Dr. Walter Russell Mead, history professor and writer of OpEds, has been for some time exploring the decline of what he has labeled ‘The Blue Economy’ (essentially the Industrial world and the unions, jobs, and government it created – that are so prevalent in Blue States, from which his “Blue Economy” references come), and the coming challenges presented to that Blue economy by the advancing Information Age.
Being intrigued by Mead’s thoughts on the impact of the Information Age on jobs, K-12, online Higher Ed, telecommuting, etc., I find myself wondering if the changes to come might not be orders-of-magnitude greater than even he posits. Is Dr Mead thinking far enough outside the box?
Dr Mead has put a serious amount of thought, perhaps more than anyone else to this juncture, in to the decline of the industrial Blue State and the rise of the Information Age economies. What will happen with education? Telecommuting? Telemedicine? Automation? Will automation so advance as to strip the world of jobs people must have? He has written insightfully on all of these issues and more as the Information Age dawns and the Industrial Age – and its jobs, lifestyles, educational systems – begins to recede.
As Dr. Mead sees it, “There are really two choices before us as we think about the future of jobs in an age of information. Either most human beings are about to become economically obsolete, or the information economy can find a use for their talent and hard work. Much depends on which of these two pictures turns out to be the best description of the future…If we believe in the first alternative, we are going to start planning for the mother of all welfare states…”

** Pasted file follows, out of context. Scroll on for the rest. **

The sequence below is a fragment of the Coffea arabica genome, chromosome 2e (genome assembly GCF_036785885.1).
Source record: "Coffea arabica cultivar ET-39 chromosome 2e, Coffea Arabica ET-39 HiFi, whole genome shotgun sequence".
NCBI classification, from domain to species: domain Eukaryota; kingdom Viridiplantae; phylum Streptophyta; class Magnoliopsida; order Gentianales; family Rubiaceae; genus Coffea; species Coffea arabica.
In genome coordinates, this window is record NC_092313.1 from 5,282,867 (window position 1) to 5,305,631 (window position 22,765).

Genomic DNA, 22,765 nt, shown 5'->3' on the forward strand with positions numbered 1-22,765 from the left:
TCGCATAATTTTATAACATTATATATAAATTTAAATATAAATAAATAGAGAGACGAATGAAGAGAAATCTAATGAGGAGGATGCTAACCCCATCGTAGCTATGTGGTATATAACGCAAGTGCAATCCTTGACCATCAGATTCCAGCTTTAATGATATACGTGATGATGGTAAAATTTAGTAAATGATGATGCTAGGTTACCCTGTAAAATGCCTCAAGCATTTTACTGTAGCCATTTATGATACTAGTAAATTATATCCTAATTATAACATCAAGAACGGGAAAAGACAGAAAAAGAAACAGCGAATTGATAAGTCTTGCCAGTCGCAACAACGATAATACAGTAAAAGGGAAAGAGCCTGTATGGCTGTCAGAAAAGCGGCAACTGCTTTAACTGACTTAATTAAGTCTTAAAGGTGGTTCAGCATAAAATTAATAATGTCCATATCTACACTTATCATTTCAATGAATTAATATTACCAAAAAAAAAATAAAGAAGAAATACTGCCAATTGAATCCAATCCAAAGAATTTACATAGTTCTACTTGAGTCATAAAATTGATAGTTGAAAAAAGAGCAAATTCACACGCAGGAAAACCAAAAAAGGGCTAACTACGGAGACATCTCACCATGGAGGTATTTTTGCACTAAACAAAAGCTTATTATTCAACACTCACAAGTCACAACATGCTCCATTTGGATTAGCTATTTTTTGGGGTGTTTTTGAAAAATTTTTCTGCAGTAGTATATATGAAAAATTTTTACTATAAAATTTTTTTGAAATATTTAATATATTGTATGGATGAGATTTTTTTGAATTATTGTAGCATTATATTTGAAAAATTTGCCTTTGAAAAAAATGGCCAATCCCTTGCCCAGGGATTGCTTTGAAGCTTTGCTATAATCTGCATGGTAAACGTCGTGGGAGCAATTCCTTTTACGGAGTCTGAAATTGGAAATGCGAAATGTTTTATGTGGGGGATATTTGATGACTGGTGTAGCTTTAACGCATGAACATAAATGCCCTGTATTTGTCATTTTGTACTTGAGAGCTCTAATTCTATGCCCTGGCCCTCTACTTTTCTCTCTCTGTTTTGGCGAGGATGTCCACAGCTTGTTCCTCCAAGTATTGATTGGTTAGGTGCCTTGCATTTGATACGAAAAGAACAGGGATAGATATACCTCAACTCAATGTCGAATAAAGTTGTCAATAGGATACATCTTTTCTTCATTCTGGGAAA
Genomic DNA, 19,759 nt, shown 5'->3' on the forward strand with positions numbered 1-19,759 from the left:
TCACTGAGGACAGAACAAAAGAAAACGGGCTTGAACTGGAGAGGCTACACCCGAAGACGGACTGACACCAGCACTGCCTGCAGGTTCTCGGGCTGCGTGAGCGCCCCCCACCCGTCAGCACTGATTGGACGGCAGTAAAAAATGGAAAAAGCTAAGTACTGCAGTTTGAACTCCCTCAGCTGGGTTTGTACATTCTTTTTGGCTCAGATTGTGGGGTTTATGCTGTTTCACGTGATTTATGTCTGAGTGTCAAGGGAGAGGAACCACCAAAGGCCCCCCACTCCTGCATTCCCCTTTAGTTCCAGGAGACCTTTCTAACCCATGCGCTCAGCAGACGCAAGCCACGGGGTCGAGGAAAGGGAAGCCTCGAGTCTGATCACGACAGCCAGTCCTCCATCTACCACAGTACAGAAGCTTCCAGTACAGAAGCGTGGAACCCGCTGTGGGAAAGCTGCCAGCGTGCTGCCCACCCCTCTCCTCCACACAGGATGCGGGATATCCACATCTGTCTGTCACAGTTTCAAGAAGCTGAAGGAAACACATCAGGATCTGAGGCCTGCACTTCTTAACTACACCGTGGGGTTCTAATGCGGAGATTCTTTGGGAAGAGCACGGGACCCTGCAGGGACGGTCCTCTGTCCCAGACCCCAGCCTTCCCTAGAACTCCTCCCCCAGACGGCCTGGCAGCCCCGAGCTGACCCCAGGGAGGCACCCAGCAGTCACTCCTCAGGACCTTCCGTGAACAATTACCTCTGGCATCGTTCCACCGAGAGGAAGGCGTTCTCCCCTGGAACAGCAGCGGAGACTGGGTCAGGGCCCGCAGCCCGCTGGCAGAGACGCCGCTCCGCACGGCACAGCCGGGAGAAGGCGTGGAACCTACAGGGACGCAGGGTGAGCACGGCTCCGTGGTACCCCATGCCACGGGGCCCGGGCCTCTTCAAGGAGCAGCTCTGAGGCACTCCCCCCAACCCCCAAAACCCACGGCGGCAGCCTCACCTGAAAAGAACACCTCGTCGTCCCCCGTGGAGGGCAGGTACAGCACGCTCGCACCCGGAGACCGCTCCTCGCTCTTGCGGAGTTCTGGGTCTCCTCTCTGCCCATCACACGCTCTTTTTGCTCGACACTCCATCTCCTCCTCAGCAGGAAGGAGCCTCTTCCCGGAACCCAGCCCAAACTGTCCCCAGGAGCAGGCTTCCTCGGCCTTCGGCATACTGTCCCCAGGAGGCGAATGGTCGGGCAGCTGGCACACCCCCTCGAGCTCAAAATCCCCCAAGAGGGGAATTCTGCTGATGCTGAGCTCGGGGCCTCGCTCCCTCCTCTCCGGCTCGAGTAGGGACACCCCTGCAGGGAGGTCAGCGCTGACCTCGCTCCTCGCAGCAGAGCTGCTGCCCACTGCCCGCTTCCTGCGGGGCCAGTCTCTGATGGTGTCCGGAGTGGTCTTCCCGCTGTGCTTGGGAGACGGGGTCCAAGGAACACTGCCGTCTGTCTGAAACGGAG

I find it intriguing that he has not yet seemed to identify one of the more massive alterations that may well be caused by the decline of Industrialism and the rise of what is, essentially (and due to the same advancing / accelerating Information Age of which he writes) a more autonomous citizen and world: The fragmentation of nations, and particularly of America – a truly industrial state that may become more and more of an anachronism in the Information Age.
Look at the nations that developed prior to the Industrial Age: A few large, mostly rural countries that have remained “developing” nations for centuries , and bunch of tiny, densely-populated countries in Europe, all created prior to the advent of industrialization, none built based on the industrial ability to project power, good & services, money and people; it is not a wonder they are small.
Then look at the continental nation of America, the only nation truly developed – and hugely expanded – essentially after, and as a direct result of, the rise of industrialization and the unique ability of industrial states to project power, goods & services, money and people; it is not a wonder we are large.
But that begs my question: Can America exist in a post-Industrial world? Or will it, necessarily, fragment?
It would seem that a true forward-looking set of essays also would deal with the Information-based fragmentation of not only the workplace, education and industries, but of nations, but perhaps he is working his way there by laying the expert foundations he is putting down.
For those of us in the industrialized, advancing First World, we who are the objects of Dr. Meads’ thinking, where we actually live, are educated, and work no longer matters. With telecommuting, tele-education and telemedicine, it really doesn’t matter where we physically are: we can work, be educated, deliver and have delivered goods & services nearly completely irrespective of geography.
Take the thinking to a new step: If where we live becomes nearly inconsequential to our work, education, healthcare, etc., why – and how – does the State not follow in fragmentation?
How could it be otherwise?
And if the State shrinks or splits as people offshore themselves for lower taxes, less crime, higher quality-of-life, less corruption, less crowding, a greater ability to not sacrifice location for work, and greater freedom and increased personal liberty – all brought about by the rise of the Information Age…. what is it that then holds-together an industrial state as large as America? And in the coming century, perhaps including the BRICs?